Valtteri Bottas was the star of the Russian GP while Romain Grosjean is the latest recipient of the ‘Pastor Maldonado’ award.
Hamilton 3 – Bottas 1
Valtteri Bottas has won his first race to become the fifth winning Finn in F1. But unlike Heikki Kovalainen, who inherited his win at the Hungarian GP in 2008 after Felipe Massa retired with engine failure, Valtteri earned his with an amazing start and some fast laps that kept him out of Sebastian Vettel’s clutches.
How many laps Vettel would have actually needed to pass him at the end is a moot point, the Russian GP was virtually overtaking-free. Bottas had already stamped his authority in the team-mate battle on Saturday, outqualifying Hamilton by a margin rarely achieved by Nico Rosberg. His electric start on Sunday, reminiscent of some of his Williams getaways, rectified his lack of P1, along with a brilliant opening stint that no Ferrari strategy could get the better of.
Lewis admitted that overheating or not, he was only looking at a potential third place.
Vettel 4 – Raikkonen 0
Kimi Raikkonen, like Bottas, was in with a good shout for pole on Saturday, but let it slip away in the final sector. He got a very poor start from the dirty side of the grid but was able to out-accelerate Lewis Hamilton and hang on to P3 through Turn 2. No mean feat. And that was it, his afternoon done. Apart from a very funny radio transmission after the pit-stops when he was told by his engineer that Bottas was ten seconds up the road and Kimi yelled back, “how did he get there!” after which he was told that – like in the best pantomimes – Lewis Hamilton was behind him.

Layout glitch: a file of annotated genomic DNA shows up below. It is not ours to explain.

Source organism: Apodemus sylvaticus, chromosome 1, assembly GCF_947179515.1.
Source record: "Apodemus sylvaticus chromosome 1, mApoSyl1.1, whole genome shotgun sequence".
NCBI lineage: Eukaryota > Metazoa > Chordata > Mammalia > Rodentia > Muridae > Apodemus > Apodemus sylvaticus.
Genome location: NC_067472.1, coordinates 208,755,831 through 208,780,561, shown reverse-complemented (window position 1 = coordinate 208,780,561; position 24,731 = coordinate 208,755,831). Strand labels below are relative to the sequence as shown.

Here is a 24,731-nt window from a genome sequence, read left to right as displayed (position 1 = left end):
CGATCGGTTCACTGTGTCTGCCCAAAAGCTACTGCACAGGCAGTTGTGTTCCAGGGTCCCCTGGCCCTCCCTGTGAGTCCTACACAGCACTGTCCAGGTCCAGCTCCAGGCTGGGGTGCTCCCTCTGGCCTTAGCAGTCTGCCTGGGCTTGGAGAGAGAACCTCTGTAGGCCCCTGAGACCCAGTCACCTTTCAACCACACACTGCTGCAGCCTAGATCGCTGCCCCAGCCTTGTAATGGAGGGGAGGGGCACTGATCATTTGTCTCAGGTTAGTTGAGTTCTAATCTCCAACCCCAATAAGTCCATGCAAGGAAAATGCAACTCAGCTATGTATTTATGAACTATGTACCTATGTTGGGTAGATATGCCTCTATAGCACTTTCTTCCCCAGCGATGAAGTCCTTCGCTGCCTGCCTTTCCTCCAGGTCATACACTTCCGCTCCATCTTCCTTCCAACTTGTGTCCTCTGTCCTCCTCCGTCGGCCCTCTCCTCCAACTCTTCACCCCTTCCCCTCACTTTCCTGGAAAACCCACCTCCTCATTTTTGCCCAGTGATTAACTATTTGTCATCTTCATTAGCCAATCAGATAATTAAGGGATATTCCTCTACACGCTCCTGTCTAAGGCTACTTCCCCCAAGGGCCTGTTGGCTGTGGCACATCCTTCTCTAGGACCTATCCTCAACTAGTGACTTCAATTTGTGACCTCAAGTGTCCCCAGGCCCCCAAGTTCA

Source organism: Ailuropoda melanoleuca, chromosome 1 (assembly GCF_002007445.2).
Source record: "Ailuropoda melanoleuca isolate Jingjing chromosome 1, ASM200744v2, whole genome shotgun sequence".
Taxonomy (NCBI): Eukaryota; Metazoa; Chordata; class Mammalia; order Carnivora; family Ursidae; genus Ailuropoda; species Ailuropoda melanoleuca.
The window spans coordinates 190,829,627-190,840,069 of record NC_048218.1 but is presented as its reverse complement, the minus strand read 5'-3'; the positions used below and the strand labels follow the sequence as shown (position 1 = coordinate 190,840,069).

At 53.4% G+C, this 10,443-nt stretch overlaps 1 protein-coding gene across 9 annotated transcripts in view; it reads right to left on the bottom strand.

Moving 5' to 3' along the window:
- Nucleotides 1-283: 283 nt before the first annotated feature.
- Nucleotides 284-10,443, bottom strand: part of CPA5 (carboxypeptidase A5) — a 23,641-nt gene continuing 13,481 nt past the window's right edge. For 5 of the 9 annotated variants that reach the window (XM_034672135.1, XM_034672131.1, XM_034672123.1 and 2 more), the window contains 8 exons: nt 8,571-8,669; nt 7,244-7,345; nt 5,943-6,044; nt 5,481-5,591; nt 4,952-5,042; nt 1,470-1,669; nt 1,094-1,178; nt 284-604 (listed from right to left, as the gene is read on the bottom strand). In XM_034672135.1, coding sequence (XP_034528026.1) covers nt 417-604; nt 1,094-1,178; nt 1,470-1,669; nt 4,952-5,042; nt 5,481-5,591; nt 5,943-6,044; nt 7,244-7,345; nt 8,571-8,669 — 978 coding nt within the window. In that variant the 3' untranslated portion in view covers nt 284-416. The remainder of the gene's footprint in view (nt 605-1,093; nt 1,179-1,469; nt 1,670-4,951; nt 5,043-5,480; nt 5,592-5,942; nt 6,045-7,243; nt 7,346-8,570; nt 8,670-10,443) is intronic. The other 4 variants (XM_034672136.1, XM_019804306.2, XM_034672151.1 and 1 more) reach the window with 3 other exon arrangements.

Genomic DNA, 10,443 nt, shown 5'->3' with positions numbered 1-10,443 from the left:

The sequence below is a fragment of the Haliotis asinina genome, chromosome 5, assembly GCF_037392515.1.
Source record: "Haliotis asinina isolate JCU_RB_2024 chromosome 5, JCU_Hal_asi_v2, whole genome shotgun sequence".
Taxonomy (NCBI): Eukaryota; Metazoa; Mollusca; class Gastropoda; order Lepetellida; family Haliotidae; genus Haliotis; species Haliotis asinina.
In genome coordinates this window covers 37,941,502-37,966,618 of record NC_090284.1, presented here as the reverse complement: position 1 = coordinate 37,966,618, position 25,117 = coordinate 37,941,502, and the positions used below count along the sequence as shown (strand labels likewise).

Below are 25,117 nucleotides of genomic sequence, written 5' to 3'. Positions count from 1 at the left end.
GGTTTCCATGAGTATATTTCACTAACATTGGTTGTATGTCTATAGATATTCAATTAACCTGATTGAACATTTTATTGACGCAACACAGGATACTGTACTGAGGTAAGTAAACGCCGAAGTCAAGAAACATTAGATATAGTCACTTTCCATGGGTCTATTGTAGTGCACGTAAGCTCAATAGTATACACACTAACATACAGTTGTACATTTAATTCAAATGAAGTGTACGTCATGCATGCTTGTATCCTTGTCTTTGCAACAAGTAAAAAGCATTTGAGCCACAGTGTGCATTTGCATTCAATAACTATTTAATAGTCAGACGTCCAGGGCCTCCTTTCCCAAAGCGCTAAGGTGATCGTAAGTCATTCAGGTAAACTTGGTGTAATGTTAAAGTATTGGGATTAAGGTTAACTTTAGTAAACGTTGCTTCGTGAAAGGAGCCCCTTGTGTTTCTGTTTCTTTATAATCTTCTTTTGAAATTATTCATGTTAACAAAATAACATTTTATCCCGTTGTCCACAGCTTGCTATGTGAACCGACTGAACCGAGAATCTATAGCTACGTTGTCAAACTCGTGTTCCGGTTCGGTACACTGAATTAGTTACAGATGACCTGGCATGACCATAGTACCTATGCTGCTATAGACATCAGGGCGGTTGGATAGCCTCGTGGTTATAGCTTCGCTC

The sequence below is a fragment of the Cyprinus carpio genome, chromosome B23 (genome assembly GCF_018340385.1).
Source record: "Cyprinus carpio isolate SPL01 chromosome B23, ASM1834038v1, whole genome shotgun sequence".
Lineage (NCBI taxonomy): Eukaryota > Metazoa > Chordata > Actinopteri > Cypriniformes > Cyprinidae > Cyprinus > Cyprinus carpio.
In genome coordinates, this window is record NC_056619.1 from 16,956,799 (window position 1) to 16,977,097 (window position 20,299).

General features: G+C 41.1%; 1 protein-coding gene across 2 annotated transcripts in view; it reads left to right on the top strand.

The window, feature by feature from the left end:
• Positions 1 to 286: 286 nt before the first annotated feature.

— Aarav (@_aarava) April 30, 2017
Sebastian Vettel had a pretty flawless GP weekend and was generous in his praise for the Mercedes driver who beat him. There was maybe a chink of light at the end of Bottas’s first stint when he put in a 1:40 lap (after consistently posting 1:38s and low 1:39s) and you thought if Mercedes don’t pit now then Ferrari should go for it, but the Scuderia chose not to put the Silver Arrows under pressure by going early, and then Bottas came in.
Max Verstappen 4 – Daniel Ricciardo 0
Unusual to see so many braking issues at Red Bull after Max’s brakes gave up at Sakhir and now Daniel’s caught on fire following behind the Safety Car. The immediate thought was that the team had over-minimized the cooling ducts to reduce drag and reclaim some top speed. (It’s all Renault’s fault whatever happens). But Christian Horner says the team are looking at a component failure.
Daniel got away from the line well having outqualified his team-mate, but Max picked the better line on the opening lap and was harassing Hamilton by Turn 3.
Sergio Perez 4 – Esteban Ocon 0
Another impressive double points finish for the pink projectiles. Esteban is closing the performance gap to Sergio, even if he did have a duff start. The 6th and 7th finishes were slightly flattering as Ricciardo retired and Massa got a slow puncture that demanded an extra stop, but they’re both keeping themselves out of trouble.
Felipe Massa 4 – Lance Stroll 0
One of the surprising pieces of information we learned before the race was that Lance Stroll only got into the Williams simulator in the week before the race… Clearly he’s no match for Felipe Massa with Felipe putting his car P6 and Stroll P12, but with Lance only .45 away in Q2.
In the race the rookie driver had a spin all of his own making and gave up the chance of a points finish, but the heartening thing was that he finished a GP without being hit by anyone and that can only add to his confidence. Barcelona is next and he knows the circuit, so that will be a good test of his progress.